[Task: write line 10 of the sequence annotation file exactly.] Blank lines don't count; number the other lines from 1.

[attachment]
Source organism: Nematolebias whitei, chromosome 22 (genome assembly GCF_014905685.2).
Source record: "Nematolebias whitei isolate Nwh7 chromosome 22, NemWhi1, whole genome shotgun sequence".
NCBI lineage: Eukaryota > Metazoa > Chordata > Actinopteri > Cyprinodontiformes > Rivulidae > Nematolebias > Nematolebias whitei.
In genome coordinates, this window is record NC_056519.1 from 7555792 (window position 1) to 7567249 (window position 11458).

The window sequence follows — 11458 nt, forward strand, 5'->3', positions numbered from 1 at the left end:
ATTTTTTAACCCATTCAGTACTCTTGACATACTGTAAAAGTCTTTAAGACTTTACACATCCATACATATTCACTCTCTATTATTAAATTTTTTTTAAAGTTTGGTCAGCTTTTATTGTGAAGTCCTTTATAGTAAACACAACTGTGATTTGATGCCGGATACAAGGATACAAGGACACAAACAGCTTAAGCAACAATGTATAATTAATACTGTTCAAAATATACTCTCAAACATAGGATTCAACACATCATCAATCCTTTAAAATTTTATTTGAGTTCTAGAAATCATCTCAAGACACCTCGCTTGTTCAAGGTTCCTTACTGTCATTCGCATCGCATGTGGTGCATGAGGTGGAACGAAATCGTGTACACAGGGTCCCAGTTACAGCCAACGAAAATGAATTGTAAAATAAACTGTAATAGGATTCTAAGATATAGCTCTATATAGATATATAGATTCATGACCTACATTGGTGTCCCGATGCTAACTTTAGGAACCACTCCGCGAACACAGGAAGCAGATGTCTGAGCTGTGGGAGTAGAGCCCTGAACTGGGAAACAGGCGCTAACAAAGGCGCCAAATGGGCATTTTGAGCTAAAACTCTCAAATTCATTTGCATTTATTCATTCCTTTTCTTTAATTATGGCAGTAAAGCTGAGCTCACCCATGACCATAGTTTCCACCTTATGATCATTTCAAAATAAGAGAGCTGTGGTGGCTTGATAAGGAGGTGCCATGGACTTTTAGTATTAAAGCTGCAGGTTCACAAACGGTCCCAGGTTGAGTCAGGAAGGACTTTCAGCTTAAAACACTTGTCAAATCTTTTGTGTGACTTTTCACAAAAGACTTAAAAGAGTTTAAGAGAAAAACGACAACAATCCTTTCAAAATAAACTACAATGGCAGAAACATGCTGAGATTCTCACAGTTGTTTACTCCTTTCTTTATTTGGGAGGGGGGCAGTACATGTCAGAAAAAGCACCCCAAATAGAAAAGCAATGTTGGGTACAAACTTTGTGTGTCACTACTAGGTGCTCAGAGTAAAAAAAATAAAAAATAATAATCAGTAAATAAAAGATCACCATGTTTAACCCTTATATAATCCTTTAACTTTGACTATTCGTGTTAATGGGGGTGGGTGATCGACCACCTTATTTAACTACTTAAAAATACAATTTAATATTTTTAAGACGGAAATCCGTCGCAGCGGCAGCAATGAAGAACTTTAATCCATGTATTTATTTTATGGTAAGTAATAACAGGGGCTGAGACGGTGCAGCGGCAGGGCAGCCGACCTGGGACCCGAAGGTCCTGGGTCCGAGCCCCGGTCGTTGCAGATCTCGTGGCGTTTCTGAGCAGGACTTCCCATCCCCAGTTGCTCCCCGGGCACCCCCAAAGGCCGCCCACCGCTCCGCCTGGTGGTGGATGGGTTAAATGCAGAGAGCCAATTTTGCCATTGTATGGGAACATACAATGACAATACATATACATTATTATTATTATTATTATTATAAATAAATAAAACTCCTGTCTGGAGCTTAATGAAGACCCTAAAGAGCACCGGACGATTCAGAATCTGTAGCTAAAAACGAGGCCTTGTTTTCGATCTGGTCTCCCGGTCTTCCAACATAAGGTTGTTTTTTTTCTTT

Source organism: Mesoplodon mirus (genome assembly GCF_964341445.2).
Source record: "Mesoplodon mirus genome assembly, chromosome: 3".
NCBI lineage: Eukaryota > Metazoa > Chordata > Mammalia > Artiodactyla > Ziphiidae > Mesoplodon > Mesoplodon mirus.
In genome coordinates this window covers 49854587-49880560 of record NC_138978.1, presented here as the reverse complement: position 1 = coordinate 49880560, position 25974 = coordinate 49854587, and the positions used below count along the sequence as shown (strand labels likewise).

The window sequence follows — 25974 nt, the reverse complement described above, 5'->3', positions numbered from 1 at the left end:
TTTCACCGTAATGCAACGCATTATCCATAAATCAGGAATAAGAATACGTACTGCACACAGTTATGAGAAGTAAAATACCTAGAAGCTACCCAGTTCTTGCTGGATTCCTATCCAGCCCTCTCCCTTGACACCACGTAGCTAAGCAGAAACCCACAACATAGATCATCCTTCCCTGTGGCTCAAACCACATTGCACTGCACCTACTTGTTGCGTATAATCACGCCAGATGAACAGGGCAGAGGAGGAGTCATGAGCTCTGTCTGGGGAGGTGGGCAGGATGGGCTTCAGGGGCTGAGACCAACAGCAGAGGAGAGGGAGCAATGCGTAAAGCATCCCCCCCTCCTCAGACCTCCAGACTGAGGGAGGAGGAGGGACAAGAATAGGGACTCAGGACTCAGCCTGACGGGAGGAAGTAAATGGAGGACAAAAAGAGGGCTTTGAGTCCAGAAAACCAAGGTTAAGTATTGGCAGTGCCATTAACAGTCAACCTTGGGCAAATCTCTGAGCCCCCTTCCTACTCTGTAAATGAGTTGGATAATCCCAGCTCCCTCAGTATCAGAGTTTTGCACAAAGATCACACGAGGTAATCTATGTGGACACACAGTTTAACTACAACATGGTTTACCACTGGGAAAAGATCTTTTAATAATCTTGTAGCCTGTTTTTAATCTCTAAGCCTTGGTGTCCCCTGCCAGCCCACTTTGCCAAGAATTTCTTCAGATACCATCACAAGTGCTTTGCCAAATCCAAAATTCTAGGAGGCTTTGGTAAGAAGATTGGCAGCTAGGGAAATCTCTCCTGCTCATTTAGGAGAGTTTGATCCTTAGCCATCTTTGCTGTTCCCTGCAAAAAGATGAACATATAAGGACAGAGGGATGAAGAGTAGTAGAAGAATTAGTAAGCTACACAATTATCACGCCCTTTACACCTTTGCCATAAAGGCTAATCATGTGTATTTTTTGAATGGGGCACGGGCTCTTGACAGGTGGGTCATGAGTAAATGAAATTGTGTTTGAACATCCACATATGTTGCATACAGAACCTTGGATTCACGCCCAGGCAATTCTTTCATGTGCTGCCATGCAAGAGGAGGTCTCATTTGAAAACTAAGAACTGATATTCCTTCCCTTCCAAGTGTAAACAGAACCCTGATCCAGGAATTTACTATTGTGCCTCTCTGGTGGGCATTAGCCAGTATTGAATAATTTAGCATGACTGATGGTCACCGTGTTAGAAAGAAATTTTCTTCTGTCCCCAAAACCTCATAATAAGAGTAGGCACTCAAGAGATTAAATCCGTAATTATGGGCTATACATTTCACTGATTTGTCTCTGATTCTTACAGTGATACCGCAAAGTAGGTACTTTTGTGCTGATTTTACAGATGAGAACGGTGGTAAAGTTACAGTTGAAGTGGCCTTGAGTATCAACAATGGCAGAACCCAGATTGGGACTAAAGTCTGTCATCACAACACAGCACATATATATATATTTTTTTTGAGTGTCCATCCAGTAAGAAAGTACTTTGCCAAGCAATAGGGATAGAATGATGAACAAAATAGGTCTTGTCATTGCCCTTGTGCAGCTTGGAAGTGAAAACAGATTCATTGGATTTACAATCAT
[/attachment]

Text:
In genome coordinates this window covers 49854587-49880560 of record NC_138978.1, presented here as the reverse complement: position 1 = coordinate 49880560, position 25974 = coordinate 49854587, and the positions used below count along the sequence as shown (strand labels likewise).